By the mid-2020s the completion of DWC will drastically increase Dubai’s airport capacity, with the addition of what is set to be the largest airport in the world. The new airport is part of a broader project to build up logistics, industry and other business enterprises near Jebel Ali Port and Jebel Ali Free Zone. Surrounding logistics connections are set to be key for growth.
“Although the airport is in its infancy, incremental cargo traffic growth has been steady and continues to ramp up as new operations are launched,” Dubai Airports CEO Paul Griffiths said in a press release at the beginning of 2012. “Sea to air freight traffic growth was particularly robust as airlines took advantage of the airport’s bonded link to the Jebel Ali Port.”
Indeed, DWC is in the direct vicinity of several planned free zones, including Dubai Logistics City, Commercial City, Residential City, Aviation City and Golf City. Once completed, the airport is set to have a capacity of 160m passengers and 12m tonnes of cargo per annum, according to Dubai Airports.
MORE ELBOW ROOM: Although upgrades to the airports are expected to prevent overcrowding on the ground, the authorities are also looking at ways to begin avoiding bottlenecks in the air. “While the aviation industry has experienced tremendous growth, it is imperative that we address the issue of Dubai’s air space, which must be expanded in order to accommodate that growth,” Ahli told OBG.
Indeed, consistent growth in the past two decades has meant more jets in the UAE’s skies. The country hosts 35 international air corridors over its 120,000 sq km of airspace – though half is restricted for military use, according to a study from Dubai-based firm Nadd Al Shiba PR and Event Management.
As a result of the projected growth, aviation authorities are looking into ways to alleviate spatial pressures. One approach to this problem is the implementation of technologies that could help streamline the current use of the country’s airspace. Ensuring optimal use of current areas will likely require two separate sets of agreements: cooperation within the UAE and cooperation within the wider Gulf region.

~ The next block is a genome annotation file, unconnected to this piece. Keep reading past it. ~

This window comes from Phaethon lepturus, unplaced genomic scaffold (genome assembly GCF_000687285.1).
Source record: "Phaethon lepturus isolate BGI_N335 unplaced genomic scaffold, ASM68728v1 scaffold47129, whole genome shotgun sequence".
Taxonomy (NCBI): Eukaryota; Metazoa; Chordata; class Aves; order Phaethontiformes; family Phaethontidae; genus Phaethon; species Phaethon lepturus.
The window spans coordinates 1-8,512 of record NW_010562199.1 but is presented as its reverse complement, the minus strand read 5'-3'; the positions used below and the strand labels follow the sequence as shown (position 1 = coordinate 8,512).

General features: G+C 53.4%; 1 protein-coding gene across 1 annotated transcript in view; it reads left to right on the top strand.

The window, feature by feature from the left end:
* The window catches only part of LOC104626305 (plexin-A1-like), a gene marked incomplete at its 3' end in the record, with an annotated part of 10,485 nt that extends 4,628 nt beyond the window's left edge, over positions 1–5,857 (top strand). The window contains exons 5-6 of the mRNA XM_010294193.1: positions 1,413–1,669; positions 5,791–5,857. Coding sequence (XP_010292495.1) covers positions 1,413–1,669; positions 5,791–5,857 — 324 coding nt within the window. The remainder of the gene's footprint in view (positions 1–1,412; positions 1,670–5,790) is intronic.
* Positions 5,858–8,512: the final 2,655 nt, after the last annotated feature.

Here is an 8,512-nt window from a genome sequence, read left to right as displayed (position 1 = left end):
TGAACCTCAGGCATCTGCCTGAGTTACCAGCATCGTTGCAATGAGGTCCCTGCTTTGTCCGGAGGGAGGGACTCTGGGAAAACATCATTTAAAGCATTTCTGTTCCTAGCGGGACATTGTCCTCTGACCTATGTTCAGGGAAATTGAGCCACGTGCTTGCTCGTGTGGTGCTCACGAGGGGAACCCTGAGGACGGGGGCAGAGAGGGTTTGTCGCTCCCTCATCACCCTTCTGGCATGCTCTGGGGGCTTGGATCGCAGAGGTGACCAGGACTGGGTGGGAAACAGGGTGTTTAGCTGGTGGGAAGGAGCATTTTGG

UAE authorities are building more connections among the emirates. In 2009 the UAE Federal Government’s General Civil Aviation Authority (GCAA), opened the Sheikh Zayed Air Navigation Centre in Abu Dhabi. The Dh300m ($81.7m) project is intended to help manage air traffic increases in coming decades. The GCAA and DCAA also announced they would cooperate to boost efficiency in the use of airspace. In August 2012 the GCAA announced the daily tele-coordination effort, the UAE Airspace Coordination and Contingency Cell.
The sector is also progressing in international coordination efforts. In June 2011 the GCAA concluded an agreement with Bahrain to create a new airway. Called M600, the corridor is set to ease congestion and boost airspace utilisation, creating a number of benefits. Air traffic controllers can use airspace more effectively to reduce traffic, while airlines and passengers can benefit from quicker flights and fewer delays.
BEYOND PLANES: The aviation sector represents nearly a third of Dubai’s economy. Its effects, however, are not limited to the skies. Larger airports and more flights passing through will likely have positive knock-on effects for other sectors. More options for flight connections could do much to buoy tourism, another rising star in Dubai’s economy. Retail could benefit as well, thanks to increased visitor numbers, lower shipping costs and the success of duty-free shopping areas. Indeed, 8.8m visitors arrived to Dubai in 2011 and spent an estimated $8.8bn, according Mastercard’s Worldwide Index of Global Destination Cities 2012. Making connections faster will likely help push those numbers even higher.
You have reached the limit of premium articles you can view for free.
Choose from the options below to purchase print or digital editions of our Reports. You can also purchase a website subscription giving you unlimited access to all of our Reports online for 12 months.
If you have already purchased this Report or have a website subscription, please login to continue.